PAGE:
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More recently these outlets have peddled misinformation around key green technologies, such as wind and solar farms, heat pumps and electric vehicles, while demonising the campaigns of climate activists and seeking to discredit their supporters. Newer media outlets, such as GB News, often give a platform to climate deniers or airtime to misinformation and then share clips across social media.  

As July 4 draws closer, these outlets will scrutinise the main parties’ climate policies. We can anticipate that Labour’s policies will be painted as a threat to national security, jobs and to households already facing a cost-of-living crisis.  

Some Conservatives and the Reform Party will be given an opportunity to dispute the urgency and necessity of climate policy, in particular net zero emissions, given the latter has called for a national referendum about whether to abandon the goal altogether. More often than not, these lines of attack of prospective policies will reflect obstructionist talking points, which overstate the costs of climate action, while ignoring the costs of inaction, and downplay the UK’s role in the climate crisis relative to other countries such as China.  

Fossil fuel lobbying 

Climate obstructionism in the UK is also maintained through the political power of the fossil fuel industry which makes recurring threats of job losses or to move its investments elsewhere to avoid stronger policy. These often land with politicians due to the perceived centrality of these companies to growth and prosperity.  

Party donations – from fossil fuel firms or those who benefit from their expansion – to individual politicians or political parties are pivotal for providing access and a say in determining the shape and scope of policy. In 2022, the Conservatives received £3.5 million in donations from those with direct links to fossil fuel production while Labour has also accepted donations from large polluters. Tightening the regulations around party donations, and making them more transparent, could help curtail climate obstructionism.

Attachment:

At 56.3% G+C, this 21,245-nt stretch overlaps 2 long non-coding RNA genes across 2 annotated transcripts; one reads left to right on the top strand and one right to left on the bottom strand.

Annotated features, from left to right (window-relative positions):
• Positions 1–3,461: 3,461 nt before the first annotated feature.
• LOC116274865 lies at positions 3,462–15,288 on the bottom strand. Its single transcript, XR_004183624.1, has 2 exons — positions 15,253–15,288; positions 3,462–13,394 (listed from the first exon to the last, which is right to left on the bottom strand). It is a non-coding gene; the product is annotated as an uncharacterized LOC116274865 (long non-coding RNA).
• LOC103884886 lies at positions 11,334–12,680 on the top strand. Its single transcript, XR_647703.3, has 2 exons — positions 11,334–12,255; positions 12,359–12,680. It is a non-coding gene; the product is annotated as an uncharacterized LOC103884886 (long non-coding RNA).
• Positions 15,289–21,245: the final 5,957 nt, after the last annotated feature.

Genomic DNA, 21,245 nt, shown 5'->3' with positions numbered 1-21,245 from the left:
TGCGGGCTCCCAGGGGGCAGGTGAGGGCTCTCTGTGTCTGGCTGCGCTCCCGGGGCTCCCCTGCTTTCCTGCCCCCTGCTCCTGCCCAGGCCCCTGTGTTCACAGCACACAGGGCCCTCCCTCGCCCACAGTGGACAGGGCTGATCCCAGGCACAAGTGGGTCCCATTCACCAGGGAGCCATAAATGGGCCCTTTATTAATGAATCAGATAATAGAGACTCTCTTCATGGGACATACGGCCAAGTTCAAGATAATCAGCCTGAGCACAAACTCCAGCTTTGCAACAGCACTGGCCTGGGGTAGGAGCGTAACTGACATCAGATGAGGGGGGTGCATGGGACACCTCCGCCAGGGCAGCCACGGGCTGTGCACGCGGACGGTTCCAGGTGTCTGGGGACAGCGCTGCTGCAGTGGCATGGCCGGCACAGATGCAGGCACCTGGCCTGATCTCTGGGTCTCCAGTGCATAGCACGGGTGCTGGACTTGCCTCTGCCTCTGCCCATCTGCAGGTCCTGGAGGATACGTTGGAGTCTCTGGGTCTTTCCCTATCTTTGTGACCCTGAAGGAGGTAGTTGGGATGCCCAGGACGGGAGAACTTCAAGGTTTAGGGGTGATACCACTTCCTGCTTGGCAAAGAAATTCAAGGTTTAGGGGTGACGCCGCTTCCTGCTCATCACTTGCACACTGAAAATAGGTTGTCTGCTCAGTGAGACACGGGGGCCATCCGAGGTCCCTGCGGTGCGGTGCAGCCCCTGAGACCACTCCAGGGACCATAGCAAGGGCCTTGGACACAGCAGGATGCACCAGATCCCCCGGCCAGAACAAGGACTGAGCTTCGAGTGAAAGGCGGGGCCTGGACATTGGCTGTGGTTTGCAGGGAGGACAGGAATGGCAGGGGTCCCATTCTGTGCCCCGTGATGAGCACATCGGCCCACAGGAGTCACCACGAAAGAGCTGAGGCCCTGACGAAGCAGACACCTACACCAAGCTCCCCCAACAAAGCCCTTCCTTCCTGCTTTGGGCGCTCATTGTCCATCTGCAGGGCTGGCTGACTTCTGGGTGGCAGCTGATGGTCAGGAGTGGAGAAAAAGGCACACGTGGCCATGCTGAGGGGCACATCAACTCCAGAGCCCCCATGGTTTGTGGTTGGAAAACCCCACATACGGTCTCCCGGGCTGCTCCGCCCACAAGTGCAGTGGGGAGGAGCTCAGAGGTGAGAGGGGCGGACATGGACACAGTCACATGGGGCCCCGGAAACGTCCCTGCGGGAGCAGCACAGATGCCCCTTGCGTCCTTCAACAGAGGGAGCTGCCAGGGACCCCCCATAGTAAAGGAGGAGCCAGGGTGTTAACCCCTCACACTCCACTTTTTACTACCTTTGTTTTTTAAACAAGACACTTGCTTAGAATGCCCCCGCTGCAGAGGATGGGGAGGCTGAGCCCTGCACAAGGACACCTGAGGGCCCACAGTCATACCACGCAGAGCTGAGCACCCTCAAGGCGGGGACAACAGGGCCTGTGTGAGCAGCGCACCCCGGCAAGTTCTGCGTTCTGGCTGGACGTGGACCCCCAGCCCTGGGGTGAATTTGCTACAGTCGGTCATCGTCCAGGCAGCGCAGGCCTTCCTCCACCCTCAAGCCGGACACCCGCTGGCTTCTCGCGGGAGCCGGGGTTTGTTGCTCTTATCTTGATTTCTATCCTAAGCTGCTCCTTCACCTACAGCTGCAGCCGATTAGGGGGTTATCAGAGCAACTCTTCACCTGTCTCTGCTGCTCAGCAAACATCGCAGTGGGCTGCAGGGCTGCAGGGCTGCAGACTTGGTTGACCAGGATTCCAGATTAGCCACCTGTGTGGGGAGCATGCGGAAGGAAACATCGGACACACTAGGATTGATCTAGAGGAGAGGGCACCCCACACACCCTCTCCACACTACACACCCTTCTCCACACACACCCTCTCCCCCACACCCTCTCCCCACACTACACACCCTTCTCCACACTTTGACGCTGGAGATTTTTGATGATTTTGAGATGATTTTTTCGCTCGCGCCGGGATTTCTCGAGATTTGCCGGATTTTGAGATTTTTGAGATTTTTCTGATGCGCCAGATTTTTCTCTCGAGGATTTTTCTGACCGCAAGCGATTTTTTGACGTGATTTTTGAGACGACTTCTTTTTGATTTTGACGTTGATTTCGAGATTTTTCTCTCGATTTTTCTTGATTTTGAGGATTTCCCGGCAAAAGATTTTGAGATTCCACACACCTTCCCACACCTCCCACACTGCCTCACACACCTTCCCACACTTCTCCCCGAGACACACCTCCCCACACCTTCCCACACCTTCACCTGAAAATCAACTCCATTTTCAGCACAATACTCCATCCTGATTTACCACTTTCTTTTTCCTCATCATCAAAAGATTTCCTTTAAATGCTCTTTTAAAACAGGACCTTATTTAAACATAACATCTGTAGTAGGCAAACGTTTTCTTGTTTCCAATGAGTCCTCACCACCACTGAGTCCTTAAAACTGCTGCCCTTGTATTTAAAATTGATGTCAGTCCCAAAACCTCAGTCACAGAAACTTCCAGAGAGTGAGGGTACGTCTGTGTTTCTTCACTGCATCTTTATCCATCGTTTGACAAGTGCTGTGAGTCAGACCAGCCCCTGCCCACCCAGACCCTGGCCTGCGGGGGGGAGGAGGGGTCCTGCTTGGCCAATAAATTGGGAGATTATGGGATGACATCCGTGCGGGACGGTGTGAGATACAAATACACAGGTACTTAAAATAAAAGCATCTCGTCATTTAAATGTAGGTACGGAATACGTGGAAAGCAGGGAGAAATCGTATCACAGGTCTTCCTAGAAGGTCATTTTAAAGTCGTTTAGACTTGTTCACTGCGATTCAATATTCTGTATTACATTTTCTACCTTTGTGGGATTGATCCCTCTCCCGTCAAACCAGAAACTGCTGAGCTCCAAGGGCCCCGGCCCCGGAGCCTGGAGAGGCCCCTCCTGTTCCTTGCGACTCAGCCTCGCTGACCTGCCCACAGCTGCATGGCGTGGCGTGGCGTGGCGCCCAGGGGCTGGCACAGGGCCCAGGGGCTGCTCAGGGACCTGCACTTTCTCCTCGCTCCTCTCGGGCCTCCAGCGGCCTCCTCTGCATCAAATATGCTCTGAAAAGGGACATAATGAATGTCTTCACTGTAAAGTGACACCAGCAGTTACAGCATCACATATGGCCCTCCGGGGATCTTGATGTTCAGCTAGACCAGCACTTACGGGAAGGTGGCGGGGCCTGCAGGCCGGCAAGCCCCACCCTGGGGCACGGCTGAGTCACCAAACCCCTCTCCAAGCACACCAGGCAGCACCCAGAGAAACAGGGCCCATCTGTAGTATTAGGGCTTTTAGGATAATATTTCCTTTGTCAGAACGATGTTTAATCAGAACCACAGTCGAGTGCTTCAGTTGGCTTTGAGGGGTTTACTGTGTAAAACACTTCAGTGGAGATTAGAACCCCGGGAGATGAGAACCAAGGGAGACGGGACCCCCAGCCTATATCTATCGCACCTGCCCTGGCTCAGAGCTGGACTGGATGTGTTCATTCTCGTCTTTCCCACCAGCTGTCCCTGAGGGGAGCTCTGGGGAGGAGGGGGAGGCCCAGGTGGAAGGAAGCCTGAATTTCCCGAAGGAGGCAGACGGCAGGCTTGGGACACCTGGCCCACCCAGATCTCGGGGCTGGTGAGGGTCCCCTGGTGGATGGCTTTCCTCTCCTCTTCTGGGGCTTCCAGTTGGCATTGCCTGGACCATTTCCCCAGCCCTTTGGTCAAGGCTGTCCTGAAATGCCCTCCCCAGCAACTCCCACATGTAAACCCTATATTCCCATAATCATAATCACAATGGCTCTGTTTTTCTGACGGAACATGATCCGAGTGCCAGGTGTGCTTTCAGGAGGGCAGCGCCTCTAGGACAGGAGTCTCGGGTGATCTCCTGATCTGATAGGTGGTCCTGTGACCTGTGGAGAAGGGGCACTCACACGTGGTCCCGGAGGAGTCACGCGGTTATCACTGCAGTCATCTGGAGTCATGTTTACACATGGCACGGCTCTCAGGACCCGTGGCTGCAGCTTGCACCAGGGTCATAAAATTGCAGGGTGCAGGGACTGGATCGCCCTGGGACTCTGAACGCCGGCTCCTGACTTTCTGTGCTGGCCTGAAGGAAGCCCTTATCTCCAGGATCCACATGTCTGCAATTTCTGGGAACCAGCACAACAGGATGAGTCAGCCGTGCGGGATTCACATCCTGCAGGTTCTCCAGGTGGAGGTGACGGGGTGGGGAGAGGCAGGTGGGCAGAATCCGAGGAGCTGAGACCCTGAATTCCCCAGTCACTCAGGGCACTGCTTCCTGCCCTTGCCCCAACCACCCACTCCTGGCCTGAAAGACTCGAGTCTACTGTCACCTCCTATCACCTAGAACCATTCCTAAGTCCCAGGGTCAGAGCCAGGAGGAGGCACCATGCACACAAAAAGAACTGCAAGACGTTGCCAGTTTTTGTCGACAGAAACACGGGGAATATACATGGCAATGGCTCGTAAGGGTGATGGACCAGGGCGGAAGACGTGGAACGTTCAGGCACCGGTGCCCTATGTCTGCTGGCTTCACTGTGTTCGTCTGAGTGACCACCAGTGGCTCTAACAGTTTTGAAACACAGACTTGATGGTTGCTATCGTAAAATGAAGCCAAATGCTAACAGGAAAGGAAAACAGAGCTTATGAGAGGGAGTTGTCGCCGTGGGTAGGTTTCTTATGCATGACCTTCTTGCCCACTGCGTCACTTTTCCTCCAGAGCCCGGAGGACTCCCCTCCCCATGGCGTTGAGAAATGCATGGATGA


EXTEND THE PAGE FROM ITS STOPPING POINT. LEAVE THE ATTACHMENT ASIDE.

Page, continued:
Climate obstructionism is also advanced through institutional channels. There are a myriad of opportunities for fossil fuel interests to gain access or shape policy outcomes in the UK. All Party Parliamentary Groups (APPGs) are effective fora for obstructionist actors to lobby politicians and shape policy – often without breaking any rules.  

Access is also secured through an ever-revolving door between industry and government and the use of secondments. Since 2011, an estimated 127 former oil and gas employees have gone into top government roles. The next government could introduce ‘cool off’ periods for those leaving government and seeking to enter it from industry to address this issue. 

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As the urgency of addressing the climate crisis becomes starker with each passing week, and the need to move rapidly away from fossil fuels becomes ever clearer, those that benefit from maintaining the status quo will step up their obstructionism.  

Delivering a just transition to a net zero economy not only requires citizens to be able to engage in an informed manner with proposals to address the climate crisis, it also requires that the democratic process is not compromised by those interests that want to prolong dependence on the fossil fuels driving the climate crisis.  

Whichever party wins on July 4, they will have a critical role to play in ensuring the UK does its fair share in addressing the climate crisis within a closing window to deliver effective action. We cannot afford to allow climate obstructionists to jeopardise this vital opportunity to change path and raise ambition.